By Emily Delzell
Gait speeds less than .6 m/s, a threshold that has been recommended as an indicator of mobility-related health problems, also confer a significantly increased risk of two-year mortality in hospitalized older patients, according to a recent prospective study.
Researchers at the University of Texas Medical Branch in Galveston tested gait speed in 289 hospitalized patients older than 65 years (61.6% female, age range 65-103 years), asking them to walk eight feet at their preferred speed. Participants had been admitted to an acute care for elders (ACE) hospital unit for cardiopulmonary disease or respiratory or gastrointestinal diagnoses, which together account for 87% of US ACE unit admissions.
The majority, 73.7%, had gait speeds at or below .6 m/s, a threshold below which physical therapists diagnose dismobility. Over the next two years, 17% (n = 49) of the patients died. All but four deaths occurred in people with gait speeds less than .6 m/s, who were two and half times as likely to die as those with faster gait speeds.
“Because gait speed reflects the combined functioning of the nervous, sensory, musculoskeletal, and cardiorespiratory systems, its assessment has been recommended as part of a standard in-patient geriatric evaluation,” said Glenn V. Ostir, MD, PhD, lead author of the study, which was epublished in June by the Archives of Physical Medicine and Rehabilitation.
In a 2014 Journal of the American Medical Association report, a mobility working group recommended that clinicians routinely test gait speed in older adults and use the .6 m/s threshold as an indicator of mobility-related health problems, which could help reveal a wide range of disorders.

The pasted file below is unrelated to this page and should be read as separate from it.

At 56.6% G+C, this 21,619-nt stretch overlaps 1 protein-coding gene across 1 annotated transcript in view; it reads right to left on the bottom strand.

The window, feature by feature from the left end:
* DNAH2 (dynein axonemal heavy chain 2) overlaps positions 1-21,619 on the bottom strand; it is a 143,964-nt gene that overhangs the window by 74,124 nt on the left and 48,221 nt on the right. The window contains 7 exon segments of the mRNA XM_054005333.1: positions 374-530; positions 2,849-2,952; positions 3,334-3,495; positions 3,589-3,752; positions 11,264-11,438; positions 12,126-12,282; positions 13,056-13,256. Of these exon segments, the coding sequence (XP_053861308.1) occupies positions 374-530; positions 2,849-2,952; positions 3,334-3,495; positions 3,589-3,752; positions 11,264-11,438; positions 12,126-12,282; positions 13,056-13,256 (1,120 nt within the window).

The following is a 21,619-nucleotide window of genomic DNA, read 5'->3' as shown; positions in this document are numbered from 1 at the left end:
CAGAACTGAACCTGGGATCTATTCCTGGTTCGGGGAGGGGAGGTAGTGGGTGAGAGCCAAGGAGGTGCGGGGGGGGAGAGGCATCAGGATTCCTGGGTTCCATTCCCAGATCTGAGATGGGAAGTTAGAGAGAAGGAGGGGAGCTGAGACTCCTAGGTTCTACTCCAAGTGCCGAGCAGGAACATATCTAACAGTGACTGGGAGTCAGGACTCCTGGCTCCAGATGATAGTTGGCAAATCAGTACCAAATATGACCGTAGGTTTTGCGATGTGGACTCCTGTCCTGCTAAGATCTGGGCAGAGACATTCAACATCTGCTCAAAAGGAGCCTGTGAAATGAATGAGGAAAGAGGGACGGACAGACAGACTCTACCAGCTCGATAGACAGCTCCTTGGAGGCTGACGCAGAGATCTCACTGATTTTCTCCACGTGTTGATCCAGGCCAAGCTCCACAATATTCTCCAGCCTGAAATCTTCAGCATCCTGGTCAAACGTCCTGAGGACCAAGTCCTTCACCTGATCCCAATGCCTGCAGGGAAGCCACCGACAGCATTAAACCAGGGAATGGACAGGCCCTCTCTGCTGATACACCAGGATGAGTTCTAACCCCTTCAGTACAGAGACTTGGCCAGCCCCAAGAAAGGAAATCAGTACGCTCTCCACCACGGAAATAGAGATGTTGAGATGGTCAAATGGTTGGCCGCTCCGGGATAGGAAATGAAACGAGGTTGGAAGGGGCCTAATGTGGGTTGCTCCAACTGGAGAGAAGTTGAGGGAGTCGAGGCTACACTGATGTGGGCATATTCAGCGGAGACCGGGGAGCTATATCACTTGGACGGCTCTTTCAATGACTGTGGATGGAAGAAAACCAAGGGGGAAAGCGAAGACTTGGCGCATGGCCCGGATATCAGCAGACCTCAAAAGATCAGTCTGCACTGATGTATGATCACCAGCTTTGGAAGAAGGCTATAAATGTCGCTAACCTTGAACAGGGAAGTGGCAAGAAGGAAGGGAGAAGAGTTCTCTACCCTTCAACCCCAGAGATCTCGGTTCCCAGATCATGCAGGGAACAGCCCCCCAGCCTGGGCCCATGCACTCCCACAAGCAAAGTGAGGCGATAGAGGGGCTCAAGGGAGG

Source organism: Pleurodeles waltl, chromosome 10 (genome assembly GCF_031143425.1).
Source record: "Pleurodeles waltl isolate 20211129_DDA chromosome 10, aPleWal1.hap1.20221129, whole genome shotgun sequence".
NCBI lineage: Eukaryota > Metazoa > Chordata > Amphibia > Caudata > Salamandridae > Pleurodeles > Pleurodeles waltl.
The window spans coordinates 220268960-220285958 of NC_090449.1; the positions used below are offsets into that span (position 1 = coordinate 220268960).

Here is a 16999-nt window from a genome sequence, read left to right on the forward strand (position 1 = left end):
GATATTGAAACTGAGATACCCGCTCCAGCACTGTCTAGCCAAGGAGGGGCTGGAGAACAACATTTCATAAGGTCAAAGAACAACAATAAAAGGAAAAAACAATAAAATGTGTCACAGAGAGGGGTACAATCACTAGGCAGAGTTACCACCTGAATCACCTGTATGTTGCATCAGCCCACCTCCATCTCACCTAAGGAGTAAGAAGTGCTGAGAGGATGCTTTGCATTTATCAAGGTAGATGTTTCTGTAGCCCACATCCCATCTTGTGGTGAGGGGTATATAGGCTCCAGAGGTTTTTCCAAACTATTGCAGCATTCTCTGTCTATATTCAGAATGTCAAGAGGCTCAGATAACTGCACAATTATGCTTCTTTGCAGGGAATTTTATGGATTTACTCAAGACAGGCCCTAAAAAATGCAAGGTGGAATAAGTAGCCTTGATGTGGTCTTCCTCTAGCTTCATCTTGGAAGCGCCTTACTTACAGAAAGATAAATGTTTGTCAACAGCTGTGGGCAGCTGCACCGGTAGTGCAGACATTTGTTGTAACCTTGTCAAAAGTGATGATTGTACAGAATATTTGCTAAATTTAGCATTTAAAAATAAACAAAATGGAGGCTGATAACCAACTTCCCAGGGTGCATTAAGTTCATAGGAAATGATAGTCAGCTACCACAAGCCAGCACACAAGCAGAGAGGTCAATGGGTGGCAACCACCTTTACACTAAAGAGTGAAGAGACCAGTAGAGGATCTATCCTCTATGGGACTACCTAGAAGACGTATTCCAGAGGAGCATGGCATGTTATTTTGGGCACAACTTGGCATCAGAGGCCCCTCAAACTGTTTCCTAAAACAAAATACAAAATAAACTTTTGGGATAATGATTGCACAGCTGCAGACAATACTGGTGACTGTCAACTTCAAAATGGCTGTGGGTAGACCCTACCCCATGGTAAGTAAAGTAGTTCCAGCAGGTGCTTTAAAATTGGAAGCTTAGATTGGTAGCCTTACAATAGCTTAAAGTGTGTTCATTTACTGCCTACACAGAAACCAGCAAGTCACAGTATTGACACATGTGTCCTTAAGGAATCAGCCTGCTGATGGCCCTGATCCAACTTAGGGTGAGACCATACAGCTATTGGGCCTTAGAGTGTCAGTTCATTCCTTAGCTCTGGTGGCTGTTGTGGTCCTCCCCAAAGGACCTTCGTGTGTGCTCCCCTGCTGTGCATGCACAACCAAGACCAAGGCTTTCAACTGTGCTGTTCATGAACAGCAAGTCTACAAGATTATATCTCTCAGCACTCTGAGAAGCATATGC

“Gait speed could complement information traditionally collected on older patients, especially those who self-report little or no disability. For example, declines in walking performance have been associated with loss of independence, increased fall risk, and death, as well as variables that are more difficult to measure but may still impact medical recovery, such as depression, motivation, and social support,” said Ostir, who is a professor in the University of Maryland Department of Epidemiology & Public Health and director of its Division of Gerontology in Baltimore.
“Although testing gait speed can be easily and quickly done in almost all clinical settings, is highly reproducible, and reliably picks up small changes in physical function and health, it is not a routine part of health assessments in most clinical settings,” he said.
Having an easy-to-remember cut-point (ie, ≤ .6 m/s) could increase the clinical visibility of mobility-related health problems and serve as a diagnostic mechanism to activate resources directed at resolving potentially treatable conditions contributing to declines in health, Ostir said.
“Once a patient is identified with slow gait, added efforts may be made to identify potential causes of the problem, and, if appropriate, treatments initiated that could target cardiopulmonary, neurological, or musculoskeletal systems, and which could extend beyond the period of hospitalization,” he said.
Using gait speed to stratify health risks may also help personalize treatment goals.
“A diagnosis of dismobility could be used by physical therapists to develop measureable, meaningful mobility targets in consultation with the older patient and individualized plans to maintain those targets after hospital discharge,” Ostir said.
Gait speed, unlike many other health indicators, is often modifiable.
“In acutely ill hospitalized patients, each .1 meter per second increase in gait speed has been strongly linked to shorter hospital stays, reduced hospital costs, and fewer disabilities in activities of daily living,” he said. “It is not uncommon for older adults with subacute medical conditions to visit their primary care physician when their medical symptoms affect their function. Thus, declining or slow gait speed may capture unrecognized information about the severity or worsening of underlying chronic conditions.”
Ostir GV, Berges IM, Ottenbacher KJ, et al. Gait speed and dismobility in older adults. Arch Phys Med Rehabil 2015 Jun 8. [Epub ahead of print]
Cummings SR, Studenski S, Ferrucci L. A diagnosis of dismobility—giving mobility clinical visibility: a Mobility Working Group recommendation. JAMA 2014; 311(20):2061-2062.
Purser JL, Weinberger M, Cohen HJ, et al. Gait speed predicts health status and hospital costs for frail elderly male veterans. J Rehabil Res Dev 2005;42(4): 535-546.